I love newspaper corrections pages.
I don't dwell or corrections with any sense of epicaricacy, of course. God knows I have made enough mistakes and it's simply courting bad journalism karma to laugh too derisively at any error made by a colleague.
Instead, I find buried in there is a chronicle of human error, bad luck, misunderstanding, and unfortunate timing that make for the whoppers that inevitably appear in print every day (they show up on TV and radio too, perhaps in greater numbers, but they tend to vanish quickly into the electronic ether and broadcasters are notoriously reluctant to remind the audience of errors by issuing a correction). Corrections are also a lovely chronicle of defensiveness, denial, and, occasionally, good humor. Writing a good correction can be an art form in its own right.
The New Yorker used to publish lots of little corrections as filler, but they hardly do that anymore. So I had to look to other sources. Fortunately, there are a few, including the famous Regret the Error. It's well worth checking out.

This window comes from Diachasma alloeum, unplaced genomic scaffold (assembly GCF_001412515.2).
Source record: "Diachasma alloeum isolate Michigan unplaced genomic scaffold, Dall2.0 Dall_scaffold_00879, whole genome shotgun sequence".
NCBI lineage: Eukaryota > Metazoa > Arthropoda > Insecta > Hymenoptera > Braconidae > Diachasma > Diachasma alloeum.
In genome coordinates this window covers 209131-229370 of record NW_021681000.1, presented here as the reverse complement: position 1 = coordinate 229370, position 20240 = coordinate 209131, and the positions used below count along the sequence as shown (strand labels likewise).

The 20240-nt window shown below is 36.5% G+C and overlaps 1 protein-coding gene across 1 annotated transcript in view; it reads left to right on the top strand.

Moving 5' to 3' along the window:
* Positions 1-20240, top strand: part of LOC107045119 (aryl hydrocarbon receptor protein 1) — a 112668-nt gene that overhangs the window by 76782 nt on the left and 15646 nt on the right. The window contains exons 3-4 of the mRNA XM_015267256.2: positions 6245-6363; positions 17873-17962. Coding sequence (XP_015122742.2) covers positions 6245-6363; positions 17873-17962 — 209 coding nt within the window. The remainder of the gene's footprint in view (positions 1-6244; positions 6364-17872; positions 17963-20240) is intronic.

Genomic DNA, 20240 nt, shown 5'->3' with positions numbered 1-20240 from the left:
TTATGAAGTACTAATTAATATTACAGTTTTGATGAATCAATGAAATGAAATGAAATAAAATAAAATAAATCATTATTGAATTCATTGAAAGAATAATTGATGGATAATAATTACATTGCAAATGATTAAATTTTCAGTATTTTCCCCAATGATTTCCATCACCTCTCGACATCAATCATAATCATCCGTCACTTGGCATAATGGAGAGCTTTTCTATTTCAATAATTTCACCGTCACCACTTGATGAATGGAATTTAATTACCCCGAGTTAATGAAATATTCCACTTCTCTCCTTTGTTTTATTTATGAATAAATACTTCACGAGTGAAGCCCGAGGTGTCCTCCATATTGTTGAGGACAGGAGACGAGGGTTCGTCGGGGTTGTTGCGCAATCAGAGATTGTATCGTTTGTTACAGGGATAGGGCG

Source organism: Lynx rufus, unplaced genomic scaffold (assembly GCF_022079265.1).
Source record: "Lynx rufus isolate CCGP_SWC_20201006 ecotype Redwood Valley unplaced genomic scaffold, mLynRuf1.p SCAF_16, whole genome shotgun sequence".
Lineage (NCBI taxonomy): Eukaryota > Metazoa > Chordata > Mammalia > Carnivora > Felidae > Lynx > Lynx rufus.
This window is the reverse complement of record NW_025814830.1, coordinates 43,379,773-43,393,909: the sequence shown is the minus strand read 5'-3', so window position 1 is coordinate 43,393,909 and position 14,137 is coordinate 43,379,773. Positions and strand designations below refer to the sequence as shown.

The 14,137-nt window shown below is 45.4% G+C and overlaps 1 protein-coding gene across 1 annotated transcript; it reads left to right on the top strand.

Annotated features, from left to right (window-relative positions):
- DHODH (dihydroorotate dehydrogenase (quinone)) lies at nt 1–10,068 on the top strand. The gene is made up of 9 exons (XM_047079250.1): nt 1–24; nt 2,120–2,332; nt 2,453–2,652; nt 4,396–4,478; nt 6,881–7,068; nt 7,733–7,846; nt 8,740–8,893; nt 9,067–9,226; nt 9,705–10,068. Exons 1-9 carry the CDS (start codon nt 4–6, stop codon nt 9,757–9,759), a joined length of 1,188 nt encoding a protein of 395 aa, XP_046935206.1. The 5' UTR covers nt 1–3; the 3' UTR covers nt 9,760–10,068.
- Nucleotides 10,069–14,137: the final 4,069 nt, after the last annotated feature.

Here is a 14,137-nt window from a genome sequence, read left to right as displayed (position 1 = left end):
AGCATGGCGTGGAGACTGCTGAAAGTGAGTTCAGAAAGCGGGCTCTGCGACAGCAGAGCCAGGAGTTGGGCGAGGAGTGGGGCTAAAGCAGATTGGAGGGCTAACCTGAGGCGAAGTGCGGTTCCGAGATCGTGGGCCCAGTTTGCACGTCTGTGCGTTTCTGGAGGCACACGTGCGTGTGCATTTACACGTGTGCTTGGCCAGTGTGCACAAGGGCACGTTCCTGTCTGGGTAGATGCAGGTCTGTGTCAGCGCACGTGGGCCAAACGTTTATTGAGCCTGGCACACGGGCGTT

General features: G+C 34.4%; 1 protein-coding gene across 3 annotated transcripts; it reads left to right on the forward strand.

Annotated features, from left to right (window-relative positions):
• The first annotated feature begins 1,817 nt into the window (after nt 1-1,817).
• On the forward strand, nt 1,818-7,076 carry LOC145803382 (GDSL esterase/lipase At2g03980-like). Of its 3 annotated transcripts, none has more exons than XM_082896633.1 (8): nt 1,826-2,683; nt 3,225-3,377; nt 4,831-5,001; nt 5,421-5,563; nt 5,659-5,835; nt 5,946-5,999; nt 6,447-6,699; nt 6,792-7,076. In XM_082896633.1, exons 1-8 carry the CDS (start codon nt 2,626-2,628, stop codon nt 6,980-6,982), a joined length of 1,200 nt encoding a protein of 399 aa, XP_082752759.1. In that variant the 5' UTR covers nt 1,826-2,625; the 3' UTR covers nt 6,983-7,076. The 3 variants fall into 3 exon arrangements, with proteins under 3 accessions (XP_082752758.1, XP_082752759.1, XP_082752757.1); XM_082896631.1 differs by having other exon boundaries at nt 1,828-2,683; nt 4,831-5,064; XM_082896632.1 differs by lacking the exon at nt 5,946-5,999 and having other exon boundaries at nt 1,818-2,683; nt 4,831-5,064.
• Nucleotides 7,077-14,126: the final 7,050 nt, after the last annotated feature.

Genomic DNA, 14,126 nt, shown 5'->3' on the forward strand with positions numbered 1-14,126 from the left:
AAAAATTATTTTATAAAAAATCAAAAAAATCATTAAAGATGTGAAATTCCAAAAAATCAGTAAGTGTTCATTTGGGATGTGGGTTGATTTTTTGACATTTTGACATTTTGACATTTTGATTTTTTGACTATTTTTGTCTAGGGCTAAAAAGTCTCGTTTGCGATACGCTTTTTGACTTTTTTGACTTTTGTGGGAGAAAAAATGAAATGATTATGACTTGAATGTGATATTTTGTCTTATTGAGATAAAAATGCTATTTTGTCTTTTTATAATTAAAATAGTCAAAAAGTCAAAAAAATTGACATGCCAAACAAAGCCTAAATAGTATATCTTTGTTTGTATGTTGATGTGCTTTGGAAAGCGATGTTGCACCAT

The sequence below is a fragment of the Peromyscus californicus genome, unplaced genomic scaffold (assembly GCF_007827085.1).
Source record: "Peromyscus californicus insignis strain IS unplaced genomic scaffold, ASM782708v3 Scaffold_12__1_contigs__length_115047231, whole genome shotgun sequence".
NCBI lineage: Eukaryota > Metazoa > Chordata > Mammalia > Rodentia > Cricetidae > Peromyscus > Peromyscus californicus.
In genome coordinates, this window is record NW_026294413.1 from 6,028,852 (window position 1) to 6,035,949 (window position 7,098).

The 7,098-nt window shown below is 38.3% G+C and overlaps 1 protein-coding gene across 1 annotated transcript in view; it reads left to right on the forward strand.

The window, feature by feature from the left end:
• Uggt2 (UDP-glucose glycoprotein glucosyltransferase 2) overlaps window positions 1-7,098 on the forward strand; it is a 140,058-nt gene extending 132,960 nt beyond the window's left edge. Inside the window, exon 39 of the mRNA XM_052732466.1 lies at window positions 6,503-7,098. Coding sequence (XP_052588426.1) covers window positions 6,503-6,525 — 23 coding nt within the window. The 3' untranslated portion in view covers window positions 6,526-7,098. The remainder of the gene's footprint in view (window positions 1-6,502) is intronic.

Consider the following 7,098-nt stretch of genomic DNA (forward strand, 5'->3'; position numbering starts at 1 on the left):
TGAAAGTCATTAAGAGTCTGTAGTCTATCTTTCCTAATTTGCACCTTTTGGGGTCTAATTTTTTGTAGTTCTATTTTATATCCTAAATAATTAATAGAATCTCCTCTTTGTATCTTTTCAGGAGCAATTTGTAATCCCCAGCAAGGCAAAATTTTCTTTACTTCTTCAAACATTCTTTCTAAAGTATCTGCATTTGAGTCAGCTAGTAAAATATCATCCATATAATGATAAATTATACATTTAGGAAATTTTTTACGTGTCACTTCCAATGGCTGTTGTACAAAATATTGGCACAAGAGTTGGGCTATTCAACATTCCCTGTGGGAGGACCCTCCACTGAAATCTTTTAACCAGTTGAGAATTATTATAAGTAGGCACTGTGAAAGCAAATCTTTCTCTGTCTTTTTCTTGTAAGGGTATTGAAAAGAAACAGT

Regret is out with its annual Best of list for 2007, and some of them are excellent, including the one that caused me to laugh until I cried. From the Hindu Times:
A report “From Bombay to Rajasthan” (“Newscape” page, January 8, 2007) stated that actor Elizabeth Hurley will wear “a 4,000-pound sari by designer Tarun Tahiliani” during her wedding in March. While one reader wondered how she would be able to lift the 1,800 kg sari, another reader said there are possible fears about the bride being reduced to pulp by its weight. It was an error. The word “pound” was used instead of the currency symbol for pound sterling (£).
Or the nearly as funny one from The Guardian in the U.K.:
We wrongly converted a baby’s birth weight of 8lbs 15oz as 51kg. It is 4.1kg (Losing it, page 13, G2, January 1). A 51kg baby is an impossible 112lbs 6oz.
You just can't make this stuff up.